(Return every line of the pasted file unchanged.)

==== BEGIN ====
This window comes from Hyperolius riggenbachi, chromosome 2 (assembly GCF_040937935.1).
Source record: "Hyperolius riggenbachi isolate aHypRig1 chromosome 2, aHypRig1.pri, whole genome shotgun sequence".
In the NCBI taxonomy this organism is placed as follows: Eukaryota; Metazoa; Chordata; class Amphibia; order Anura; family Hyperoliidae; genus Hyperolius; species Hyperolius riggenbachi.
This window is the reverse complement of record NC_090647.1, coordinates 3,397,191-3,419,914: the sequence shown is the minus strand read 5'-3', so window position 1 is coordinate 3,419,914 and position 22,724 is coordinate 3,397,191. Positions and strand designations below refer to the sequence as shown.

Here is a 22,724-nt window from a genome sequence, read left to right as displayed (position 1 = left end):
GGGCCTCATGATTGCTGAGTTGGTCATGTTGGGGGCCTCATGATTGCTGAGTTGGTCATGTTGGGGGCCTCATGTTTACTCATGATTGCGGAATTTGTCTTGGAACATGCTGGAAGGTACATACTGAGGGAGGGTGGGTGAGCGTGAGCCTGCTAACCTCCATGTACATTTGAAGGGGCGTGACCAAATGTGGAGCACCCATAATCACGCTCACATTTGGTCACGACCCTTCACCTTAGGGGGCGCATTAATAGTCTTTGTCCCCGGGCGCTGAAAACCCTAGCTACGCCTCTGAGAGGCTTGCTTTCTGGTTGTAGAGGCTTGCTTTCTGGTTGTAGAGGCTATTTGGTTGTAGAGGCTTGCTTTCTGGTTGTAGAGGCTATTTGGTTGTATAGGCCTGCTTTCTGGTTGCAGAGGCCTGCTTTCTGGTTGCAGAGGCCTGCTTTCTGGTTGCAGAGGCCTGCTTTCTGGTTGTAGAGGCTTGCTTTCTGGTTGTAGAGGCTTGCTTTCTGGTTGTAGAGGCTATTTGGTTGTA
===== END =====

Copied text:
This window comes from Hyperolius riggenbachi, chromosome 2 (assembly GCF_040937935.1).
Source record: "Hyperolius riggenbachi isolate aHypRig1 chromosome 2, aHypRig1.pri, whole genome shotgun sequence".
In the NCBI taxonomy this organism is placed as follows: Eukaryota; Metazoa; Chordata; class Amphibia; order Anura; family Hyperoliidae; genus Hyperolius; species Hyperolius riggenbachi.
This window is the reverse complement of record NC_090647.1, coordinates 3,397,191-3,419,914: the sequence shown is the minus strand read 5'-3', so window position 1 is coordinate 3,419,914 and position 22,724 is coordinate 3,397,191. Positions and strand designations below refer to the sequence as shown.

Here is a 22,724-nt window from a genome sequence, read left to right as displayed (position 1 = left end):
GGGCCTCATGATTGCTGAGTTGGTCATGTTGGGGGCCTCATGATTGCTGAGTTGGTCATGTTGGGGGCCTCATGTTTACTCATGATTGCGGAATTTGTCTTGGAACATGCTGGAAGGTACATACTGAGGGAGGGTGGGTGAGCGTGAGCCTGCTAACCTCCATGTACATTTGAAGGGGCGTGACCAAATGTGGAGCACCCATAATCACGCTCACATTTGGTCACGACCCTTCACCTTAGGGGGCGCATTAATAGTCTTTGTCCCCGGGCGCTGAAAACCCTAGCTACGCCTCTGAGAGGCTTGCTTTCTGGTTGTAGAGGCTTGCTTTCTGGTTGTAGAGGCTATTTGGTTGTAGAGGCTTGCTTTCTGGTTGTAGAGGCTATTTGGTTGTATAGGCCTGCTTTCTGGTTGCAGAGGCCTGCTTTCTGGTTGCAGAGGCCTGCTTTCTGGTTGCAGAGGCCTGCTTTCTGGTTGTAGAGGCTTGCTTTCTGGTTGTAGAGGCTTGCTTTCTGGTTGTAGAGGCTATTTGGTTGTA